Is Busking Illegal?
Street performance, known colloquially as “busking”, is an accepted part of the urban street landscape in Australia. Councils often consider these performances to enhance a city’s cultural attractions. However, there are laws and regulations that apply to busking in Australia. This article examines the legality and regulations on busking in capital cities of Australia.
What Is Busking?
Busking is performing in public for gratuities (voluntary donations). This is distinct from begging or asking for money without giving anything in exchange. A busker is someone who entertains others in a public place (by dancing, playing a musical instrument, singing, clowning or juggling).
Is Busking Illegal in Australia?
The laws that regulate busking vary according to the state or territory. Generally, busking is legal for permit holders as long as they abide by certain conditions.
Busking is only permitted in certain areas of Sydney. A street performer must obtain a busking permit from the City of Sydney Council or the relevant authority in their area. Each member of a group of performers must have their own permit. A busker cannot be paid a fee to perform.
Buskers can sell recordings during the performance as long as it is their own work and it complements the performance. Any act that involves dangerous materials or instruments must pass a safety review. In Sydney, performances cannot involve any animals.
Busking is only permitted in limited areas of Brisbane city. A street performer must obtain a permit from the Brisbane City Council before busking in Brisbane. A busker must have public liability insurance of at least $10 million with the local council as an interested party. The performer must apply and attend a Busking Audition Day to be eligible for a permit. Only successful applicants receive permits. Brisbane City Council imposes restrictions on buskers: they cannot use offensive or abusive language, use dangerous items or have items for sale.
To busk in Melbourne, a street performer must apply, pay a fee and attend a Safety, Amenity and Performance review. A performer hired by a private organisation does not need a busking permit.
In Melbourne, only a professional busker can obtain special permits. The City of Melbourne Council offers several different permits, such as a Pavement Art Permit for artists who work directly on the pavement. Buskers also must abide by certain conditions to perform in the city.
Buskers do not have to hold a permit to perform in Canberra. The only two restrictions are that the busker must not trespass without permission from private property owners or restrict pedestrian right of way.
In Darwin, a performer must apply for a busking permit from the Darwin City Council. Currently, only daily permits are available.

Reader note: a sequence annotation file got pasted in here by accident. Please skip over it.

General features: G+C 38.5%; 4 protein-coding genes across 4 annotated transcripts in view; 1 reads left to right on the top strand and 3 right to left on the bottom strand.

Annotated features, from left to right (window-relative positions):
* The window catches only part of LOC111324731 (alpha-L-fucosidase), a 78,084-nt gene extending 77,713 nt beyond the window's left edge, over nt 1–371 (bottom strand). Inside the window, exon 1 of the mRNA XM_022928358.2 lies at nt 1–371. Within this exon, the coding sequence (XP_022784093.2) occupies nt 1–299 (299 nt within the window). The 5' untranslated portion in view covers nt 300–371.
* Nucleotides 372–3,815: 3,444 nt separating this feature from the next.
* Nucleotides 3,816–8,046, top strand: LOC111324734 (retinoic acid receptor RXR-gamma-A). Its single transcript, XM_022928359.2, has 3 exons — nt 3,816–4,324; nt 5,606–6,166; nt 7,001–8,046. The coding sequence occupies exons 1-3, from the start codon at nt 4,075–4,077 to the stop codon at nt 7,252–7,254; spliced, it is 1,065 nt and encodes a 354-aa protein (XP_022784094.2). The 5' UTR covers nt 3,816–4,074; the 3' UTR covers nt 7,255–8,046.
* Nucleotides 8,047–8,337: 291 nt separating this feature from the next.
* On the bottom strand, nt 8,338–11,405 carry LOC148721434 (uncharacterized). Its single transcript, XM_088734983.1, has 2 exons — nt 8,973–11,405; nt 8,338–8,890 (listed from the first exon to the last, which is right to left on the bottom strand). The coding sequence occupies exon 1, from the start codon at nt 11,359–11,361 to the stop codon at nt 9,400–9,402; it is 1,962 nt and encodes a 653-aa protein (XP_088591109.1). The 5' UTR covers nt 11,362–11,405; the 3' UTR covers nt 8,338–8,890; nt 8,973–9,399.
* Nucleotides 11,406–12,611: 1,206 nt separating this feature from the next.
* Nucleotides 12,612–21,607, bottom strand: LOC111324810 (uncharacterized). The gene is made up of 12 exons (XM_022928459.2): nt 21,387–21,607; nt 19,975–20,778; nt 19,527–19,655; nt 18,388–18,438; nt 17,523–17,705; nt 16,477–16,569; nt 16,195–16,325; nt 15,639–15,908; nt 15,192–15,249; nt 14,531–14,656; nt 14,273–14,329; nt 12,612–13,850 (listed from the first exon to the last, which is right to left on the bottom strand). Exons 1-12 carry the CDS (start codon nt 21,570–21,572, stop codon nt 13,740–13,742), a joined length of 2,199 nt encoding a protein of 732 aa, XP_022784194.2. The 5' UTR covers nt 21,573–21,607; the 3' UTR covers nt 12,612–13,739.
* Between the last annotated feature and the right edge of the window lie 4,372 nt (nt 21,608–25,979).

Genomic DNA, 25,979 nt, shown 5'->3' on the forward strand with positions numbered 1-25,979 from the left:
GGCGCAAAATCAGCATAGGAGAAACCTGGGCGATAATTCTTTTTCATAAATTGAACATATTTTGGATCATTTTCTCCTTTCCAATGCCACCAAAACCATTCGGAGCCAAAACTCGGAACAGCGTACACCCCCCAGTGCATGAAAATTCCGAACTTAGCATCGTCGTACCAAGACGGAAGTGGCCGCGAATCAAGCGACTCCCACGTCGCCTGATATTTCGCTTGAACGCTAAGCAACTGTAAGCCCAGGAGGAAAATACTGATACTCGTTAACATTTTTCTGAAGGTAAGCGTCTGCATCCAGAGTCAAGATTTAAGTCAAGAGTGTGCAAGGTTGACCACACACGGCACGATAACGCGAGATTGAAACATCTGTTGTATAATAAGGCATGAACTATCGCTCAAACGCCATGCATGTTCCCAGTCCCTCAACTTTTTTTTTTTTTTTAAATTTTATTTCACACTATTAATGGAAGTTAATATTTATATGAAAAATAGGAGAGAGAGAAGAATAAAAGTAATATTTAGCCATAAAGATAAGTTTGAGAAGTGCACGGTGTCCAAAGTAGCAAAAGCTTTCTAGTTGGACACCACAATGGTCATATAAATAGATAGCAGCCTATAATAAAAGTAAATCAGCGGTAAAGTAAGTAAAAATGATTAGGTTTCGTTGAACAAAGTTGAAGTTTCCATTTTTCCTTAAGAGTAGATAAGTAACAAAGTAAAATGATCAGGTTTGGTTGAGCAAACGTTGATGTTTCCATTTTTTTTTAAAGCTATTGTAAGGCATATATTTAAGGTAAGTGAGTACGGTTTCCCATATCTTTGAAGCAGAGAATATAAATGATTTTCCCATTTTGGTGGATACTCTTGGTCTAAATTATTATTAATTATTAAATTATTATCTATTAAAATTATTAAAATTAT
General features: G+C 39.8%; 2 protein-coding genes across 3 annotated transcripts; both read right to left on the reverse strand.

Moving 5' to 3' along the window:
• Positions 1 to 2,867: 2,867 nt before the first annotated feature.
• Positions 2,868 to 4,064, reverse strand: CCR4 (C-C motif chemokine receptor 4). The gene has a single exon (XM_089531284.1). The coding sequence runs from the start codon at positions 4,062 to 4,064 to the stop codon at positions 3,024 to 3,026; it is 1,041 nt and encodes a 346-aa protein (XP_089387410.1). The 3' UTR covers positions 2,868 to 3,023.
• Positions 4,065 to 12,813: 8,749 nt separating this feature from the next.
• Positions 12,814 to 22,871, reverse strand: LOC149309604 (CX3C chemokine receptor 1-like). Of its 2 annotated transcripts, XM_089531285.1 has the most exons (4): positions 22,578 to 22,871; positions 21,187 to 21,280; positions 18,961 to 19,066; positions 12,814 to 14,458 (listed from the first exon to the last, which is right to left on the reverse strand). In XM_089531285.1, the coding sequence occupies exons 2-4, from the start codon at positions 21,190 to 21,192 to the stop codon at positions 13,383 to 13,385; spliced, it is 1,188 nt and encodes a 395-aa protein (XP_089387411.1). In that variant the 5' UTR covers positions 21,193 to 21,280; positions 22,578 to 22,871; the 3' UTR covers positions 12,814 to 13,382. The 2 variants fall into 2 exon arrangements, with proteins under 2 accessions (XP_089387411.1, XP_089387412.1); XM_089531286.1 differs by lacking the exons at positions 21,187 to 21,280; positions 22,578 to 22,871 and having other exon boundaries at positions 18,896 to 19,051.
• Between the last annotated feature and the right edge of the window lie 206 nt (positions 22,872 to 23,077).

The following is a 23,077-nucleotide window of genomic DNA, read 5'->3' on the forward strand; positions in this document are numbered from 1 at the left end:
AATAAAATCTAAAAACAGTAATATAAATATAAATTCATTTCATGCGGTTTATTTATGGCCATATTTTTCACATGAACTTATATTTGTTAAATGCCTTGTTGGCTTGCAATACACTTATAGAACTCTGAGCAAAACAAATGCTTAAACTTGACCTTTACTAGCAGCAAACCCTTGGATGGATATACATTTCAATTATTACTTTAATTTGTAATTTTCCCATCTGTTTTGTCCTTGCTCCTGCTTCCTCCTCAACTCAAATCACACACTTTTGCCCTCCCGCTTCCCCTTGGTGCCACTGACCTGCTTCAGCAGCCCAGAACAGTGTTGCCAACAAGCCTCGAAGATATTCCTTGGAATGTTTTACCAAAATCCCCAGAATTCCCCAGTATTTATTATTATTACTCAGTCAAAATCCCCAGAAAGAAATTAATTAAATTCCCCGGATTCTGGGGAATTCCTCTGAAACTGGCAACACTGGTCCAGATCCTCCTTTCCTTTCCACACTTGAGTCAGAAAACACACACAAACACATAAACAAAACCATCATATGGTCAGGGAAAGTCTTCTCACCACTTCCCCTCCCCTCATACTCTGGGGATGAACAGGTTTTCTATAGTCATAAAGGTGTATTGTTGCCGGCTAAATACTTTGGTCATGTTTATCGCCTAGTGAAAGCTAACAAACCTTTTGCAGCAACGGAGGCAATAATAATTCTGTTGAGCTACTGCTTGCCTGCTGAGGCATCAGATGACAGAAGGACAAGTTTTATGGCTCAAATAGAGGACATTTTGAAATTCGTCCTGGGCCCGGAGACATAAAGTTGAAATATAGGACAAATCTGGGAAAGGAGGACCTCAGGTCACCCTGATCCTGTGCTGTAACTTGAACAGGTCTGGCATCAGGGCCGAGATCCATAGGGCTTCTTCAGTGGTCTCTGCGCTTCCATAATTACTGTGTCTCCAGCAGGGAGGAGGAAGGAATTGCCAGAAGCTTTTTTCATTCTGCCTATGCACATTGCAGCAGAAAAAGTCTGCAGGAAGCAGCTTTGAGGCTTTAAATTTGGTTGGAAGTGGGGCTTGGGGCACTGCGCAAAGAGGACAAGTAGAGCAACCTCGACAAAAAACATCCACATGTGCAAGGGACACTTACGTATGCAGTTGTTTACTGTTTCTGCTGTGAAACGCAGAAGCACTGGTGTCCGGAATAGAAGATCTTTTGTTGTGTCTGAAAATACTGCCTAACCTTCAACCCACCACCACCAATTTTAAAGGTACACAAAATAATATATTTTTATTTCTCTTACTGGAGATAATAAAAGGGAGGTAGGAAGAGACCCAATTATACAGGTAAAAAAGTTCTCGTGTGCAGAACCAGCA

Perth offers both single and group permits for up to six performers. A busker must obtain a permit from Council House to perform within the City of Perth jurisdiction. A new busker must obtain a one-month probation permit but can purchase longer permits after the probation period expires.
A busker can sell CDs if they pay an extra charge on top of their permit. A busker can only stay in one spot for half an hour before moving to another location at least 50 meters away. Amplification devices can only be battery-operated and no more than 72db.
The Hobart City Council only grants busking permits for performances at Salamanca Markets. A busker can accept, but must not solicit, money for their performance. There are no fees or auditions, but the performer must abide by certain restrictions. A busker must not obstruct pedestrians, vehicles or stallholders, wear or display advertising or play recorded music when they are not performing.
A busker must hold a Street Permit from the Adelaide City Council to perform within the city. Adelaide imposes restrictions on the number of members in a busking group. Individual buskers must play a certain distance from one another, and there are limits on noise amplification devices.
Buskers cannot sell or advertise certain products but can sell DVDs and CDs relating to their performance. Buskers cannot charge for their performance and cannot obstruct pedestrian access or perform in front of prominent city buildings, such as Parliament House or Town Hall.
If a busker’s performance contains offensive language or movement, this may contravene summary offences legislation. The NSW Court of Appeal defined in R v Smith  that offensive is anything displeasing, annoying or insulting. The accepted test for offensive language is whether a reasonable person might respond with hurt, anger, disgust or outrage. A busker needs to consider whether their performance could provoke these feelings in reasonable people. For instance, in 2013, Manly police stopped and threatened to incarcerate two street performers during their act, Gender Fractions. The buskers had permission from Manly Council to perform their act, but police responded to complaints from the general public about the performers’ “nude” costumes with fake genitals.
Please contact Armstrong Legal on 1300 038 223 if you have any questions about the legality of busking in Australia.